A novel approach to probabilistic biomarker-based classification using functional near-infrared spectroscopy

Pattern recognition approaches to the analysis of neuroimaging data have brought new applications such as the classification of patients and healthy controls within reach. In our view, the reliance on expensive neuroimag
Pattern recognition approaches to the analysis of neuroimaging data have brought new applications such as the classification of patients and healthy controls within reach. In our view, the reliance on expensive neuroimaging techniques which are not well tolerated by many patient groups and the inability of most current biomarker algorithms to accommodate information about prior class frequencies (such as a disorder's prevalence in the general population) are key factors limiting practical application. To overcome both limitations, we propose a probabilistic pattern recognition approach based on cheap and easy-to-use multi-channel near-infrared spectroscopy (fNIRS) measurements. We show the validity of our method by applying it to data from healthy controls (n = 14) enabling differentiation between the conditions of a visual checkerboard task. Second, we show that high-accuracy single subject classification of patients with schizophrenia (n = 40) and healthy controls (n = 40) is possible based on temporal patterns of fNIRS data measured during a working memory task. For classification, we integrate spatial and temporal information at each channel to estimate overall classification accuracy. This yields an overall accuracy of 76% which is comparable to the highest ever achieved in biomarker-based classification of patients with schizophrenia. In summary, the proposed algorithm in combination with fNIRS measurements enables the analysis of sub-second, multivariate temporal patterns of BOLD responses and high-accuracy predictions based on low-cost, easy-to-use fNIRS patterns. In addition, our approach can easily compensate for variable class priors, which is highly advantageous in making predictions in a wide range of clinical neuroimaging applications. Hum Brain Mapp, 2013. © 2012 Wiley Periodicals, Inc.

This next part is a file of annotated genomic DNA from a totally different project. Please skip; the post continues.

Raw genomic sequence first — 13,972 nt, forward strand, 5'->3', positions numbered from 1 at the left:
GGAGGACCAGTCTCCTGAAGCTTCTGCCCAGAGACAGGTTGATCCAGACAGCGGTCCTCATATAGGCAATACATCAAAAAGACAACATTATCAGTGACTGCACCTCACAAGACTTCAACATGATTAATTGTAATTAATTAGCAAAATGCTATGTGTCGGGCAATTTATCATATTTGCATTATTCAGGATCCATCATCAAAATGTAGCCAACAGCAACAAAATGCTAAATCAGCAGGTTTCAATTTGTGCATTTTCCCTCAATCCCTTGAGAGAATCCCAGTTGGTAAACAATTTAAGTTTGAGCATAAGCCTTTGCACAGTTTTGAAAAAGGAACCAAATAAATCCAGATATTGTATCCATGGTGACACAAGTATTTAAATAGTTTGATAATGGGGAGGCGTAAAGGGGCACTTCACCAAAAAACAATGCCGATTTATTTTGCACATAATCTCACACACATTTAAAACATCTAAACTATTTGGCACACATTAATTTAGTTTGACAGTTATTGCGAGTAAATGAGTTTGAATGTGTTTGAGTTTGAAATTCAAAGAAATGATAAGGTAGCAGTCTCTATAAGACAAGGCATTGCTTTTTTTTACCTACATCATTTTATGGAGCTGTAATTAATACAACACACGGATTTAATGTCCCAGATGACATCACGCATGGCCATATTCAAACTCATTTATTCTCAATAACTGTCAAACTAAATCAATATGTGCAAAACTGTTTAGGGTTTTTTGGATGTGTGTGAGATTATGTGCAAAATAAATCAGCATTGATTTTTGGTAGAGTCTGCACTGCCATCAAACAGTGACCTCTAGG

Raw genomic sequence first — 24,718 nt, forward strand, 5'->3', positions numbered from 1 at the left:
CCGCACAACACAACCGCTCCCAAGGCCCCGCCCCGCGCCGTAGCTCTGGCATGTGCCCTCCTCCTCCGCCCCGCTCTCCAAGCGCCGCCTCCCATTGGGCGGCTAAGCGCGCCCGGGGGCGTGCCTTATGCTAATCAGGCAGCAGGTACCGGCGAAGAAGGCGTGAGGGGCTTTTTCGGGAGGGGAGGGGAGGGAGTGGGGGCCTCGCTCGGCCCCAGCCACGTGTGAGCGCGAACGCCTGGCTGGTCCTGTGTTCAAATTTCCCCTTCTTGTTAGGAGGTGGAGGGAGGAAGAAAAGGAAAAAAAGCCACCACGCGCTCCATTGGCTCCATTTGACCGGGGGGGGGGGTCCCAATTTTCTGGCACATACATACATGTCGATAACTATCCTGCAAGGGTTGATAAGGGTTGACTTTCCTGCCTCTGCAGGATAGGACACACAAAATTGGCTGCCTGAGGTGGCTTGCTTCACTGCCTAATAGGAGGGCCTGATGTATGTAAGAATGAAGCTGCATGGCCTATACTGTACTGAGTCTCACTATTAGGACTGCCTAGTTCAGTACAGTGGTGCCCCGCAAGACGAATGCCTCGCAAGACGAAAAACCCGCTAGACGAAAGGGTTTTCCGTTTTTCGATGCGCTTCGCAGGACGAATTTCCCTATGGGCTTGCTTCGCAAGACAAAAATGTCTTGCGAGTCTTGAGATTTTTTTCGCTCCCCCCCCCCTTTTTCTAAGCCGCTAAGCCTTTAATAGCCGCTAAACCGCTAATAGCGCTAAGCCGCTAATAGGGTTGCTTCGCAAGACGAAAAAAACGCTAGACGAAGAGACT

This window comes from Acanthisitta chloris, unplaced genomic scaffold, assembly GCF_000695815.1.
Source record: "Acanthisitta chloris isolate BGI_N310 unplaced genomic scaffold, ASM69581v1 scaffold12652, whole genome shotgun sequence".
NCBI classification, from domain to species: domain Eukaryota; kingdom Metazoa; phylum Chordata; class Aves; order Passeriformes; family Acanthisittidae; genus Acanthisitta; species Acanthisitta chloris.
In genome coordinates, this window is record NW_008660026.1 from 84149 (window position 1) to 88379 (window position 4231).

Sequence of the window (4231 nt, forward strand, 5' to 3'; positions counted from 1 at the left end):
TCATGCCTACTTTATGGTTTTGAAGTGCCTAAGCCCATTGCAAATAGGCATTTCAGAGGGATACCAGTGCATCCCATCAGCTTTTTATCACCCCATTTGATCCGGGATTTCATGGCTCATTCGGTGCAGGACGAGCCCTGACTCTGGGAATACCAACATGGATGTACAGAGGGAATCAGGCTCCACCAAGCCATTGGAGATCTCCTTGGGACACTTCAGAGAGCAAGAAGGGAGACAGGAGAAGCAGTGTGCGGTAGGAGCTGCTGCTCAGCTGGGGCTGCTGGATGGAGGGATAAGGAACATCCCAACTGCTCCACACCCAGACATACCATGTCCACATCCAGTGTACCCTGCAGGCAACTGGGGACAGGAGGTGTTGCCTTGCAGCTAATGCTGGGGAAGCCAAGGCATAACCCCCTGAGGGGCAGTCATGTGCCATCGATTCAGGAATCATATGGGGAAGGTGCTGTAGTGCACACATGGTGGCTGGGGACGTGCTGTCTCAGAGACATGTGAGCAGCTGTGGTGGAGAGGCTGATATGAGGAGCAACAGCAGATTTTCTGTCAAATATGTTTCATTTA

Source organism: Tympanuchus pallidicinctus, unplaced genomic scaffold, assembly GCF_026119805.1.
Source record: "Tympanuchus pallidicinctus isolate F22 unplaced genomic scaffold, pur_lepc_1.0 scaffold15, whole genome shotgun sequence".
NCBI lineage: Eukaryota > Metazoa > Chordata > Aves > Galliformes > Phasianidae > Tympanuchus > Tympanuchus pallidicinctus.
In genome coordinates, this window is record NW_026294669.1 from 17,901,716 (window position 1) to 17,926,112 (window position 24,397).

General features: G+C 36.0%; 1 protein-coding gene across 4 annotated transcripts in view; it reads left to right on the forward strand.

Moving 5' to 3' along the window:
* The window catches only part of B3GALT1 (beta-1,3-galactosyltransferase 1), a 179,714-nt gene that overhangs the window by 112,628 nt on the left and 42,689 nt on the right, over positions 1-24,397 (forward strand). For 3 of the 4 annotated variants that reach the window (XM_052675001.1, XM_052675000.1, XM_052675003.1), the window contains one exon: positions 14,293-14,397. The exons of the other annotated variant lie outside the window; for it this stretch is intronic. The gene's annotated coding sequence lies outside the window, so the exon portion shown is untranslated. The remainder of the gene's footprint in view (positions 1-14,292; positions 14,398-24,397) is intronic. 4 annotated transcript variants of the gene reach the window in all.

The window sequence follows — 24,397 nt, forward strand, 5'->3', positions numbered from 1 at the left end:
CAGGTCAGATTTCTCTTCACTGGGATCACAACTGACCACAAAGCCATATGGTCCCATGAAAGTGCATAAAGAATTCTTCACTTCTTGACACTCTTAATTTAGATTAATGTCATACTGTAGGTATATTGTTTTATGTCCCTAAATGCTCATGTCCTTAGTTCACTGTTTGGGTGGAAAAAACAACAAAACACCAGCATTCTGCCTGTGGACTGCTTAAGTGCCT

show moreshow less

Download full text files

Export metadata

  • Export Bibtex
  • Export RIS

Additional Services

    Share in Twitter Search Google Scholar
Metadaten
Author:Tim Hahn, Andre F. Marquand, Michael M. Plichta, Ann-Christine Ehlis, Martin W. Schecklmann, Thomas Dresler, Tomasz A. Jarczok, Elisa Eirich, Christine Leonhard, Andreas Reif, Klaus-Peter Lesch, Michael J. Brammer, Janaina Mourao-Miranda, Andreas Jochen Fallgatter
URN:urn:nbn:de:hebis:30:3-317022
DOI:http://dx.doi.org/10.1002/hbm.21497
ISSN:1097-0193
ISSN:1065-9471
Pubmed Id:http://www.ncbi.nlm.nih.gov/pubmed?term=22965654
Parent Title (English):Human brain mapping
Publisher:Wiley-Liss
Place of publication:New York, NY
Document Type:Article
Language:English
Date of Publication (online):2012/01/16
Date of first Publication:2012/01/16
Publishing Institution:Universitätsbibliothek Johann Christian Senckenberg
Release Date:2013/10/01
Tag:disease prevalence; schizophrenia; single subject classification; temporal classification
Volume:34
Pagenumber:13
First Page:1102
Last Page:1114
Note:
Copyright © 2012 Wiley Periodicals, Inc. Re-use of this article is permitted in accordance with the Creative Commons Deed, Attribution 2.5, which does not permit commercial exploitation.
HeBIS PPN:353298611
Institutes:Psychologie
Dewey Decimal Classification:150 Psychologie
Sammlungen:Universitätspublikationen
Licence (German):License LogoCreative Commons - Namensnennung-Nicht kommerziell 2.0

$Rev: 11761 $